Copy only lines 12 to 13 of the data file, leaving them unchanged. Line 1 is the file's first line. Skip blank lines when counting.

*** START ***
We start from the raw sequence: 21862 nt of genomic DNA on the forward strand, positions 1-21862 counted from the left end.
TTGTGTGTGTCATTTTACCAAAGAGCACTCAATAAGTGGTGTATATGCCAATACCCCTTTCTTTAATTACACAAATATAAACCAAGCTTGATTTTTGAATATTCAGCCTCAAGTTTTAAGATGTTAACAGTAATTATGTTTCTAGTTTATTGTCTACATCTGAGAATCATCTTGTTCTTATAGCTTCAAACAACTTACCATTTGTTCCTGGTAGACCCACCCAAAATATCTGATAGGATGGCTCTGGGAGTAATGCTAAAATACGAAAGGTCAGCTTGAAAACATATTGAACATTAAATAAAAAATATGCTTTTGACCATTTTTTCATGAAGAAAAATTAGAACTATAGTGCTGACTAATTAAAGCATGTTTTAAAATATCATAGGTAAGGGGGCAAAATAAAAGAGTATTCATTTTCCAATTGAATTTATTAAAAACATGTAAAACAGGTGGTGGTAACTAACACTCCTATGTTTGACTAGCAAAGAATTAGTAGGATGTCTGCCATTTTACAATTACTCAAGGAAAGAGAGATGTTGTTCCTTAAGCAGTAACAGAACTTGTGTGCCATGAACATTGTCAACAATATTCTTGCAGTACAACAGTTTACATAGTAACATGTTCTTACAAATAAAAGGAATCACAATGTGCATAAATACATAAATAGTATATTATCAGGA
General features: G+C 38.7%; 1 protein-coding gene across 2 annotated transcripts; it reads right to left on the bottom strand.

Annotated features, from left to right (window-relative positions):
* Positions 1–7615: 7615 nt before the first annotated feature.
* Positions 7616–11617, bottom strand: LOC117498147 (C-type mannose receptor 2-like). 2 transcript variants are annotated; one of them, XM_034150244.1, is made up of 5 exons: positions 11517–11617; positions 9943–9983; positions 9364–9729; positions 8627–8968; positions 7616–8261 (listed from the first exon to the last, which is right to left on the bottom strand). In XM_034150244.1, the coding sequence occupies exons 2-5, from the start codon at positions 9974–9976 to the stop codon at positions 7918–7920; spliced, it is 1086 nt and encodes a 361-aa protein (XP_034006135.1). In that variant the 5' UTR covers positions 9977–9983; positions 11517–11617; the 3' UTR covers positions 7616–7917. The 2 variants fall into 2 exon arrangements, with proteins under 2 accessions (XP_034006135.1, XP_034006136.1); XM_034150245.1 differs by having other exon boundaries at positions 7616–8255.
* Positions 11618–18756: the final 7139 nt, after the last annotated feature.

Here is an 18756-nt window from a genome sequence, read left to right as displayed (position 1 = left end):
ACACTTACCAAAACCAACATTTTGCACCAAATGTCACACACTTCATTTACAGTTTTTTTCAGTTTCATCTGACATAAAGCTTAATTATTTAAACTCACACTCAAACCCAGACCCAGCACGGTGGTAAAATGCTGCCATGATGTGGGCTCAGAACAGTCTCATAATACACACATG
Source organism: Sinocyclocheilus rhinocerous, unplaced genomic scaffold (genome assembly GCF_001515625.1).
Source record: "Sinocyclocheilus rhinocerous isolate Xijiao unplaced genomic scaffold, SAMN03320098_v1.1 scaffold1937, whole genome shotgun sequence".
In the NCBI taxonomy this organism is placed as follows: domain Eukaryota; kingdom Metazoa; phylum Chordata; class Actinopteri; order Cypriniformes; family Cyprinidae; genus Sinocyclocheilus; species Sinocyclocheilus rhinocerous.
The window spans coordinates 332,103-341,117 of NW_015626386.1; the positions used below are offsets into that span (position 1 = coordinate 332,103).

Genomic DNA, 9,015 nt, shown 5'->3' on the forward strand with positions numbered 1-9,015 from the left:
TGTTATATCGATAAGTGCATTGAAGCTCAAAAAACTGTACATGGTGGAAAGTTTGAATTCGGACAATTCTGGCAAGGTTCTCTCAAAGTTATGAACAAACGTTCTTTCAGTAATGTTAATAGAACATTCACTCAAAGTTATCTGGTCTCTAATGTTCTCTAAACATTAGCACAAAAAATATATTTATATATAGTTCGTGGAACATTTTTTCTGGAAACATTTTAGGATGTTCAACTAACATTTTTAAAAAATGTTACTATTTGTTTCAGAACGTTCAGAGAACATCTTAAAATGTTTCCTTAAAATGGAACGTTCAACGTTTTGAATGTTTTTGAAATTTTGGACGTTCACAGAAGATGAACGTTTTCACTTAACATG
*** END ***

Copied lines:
In the NCBI taxonomy this organism is placed as follows: domain Eukaryota; kingdom Metazoa; phylum Chordata; class Actinopteri; order Cypriniformes; family Cyprinidae; genus Sinocyclocheilus; species Sinocyclocheilus rhinocerous.
The window spans coordinates 332,103-341,117 of NW_015626386.1; the positions used below are offsets into that span (position 1 = coordinate 332,103).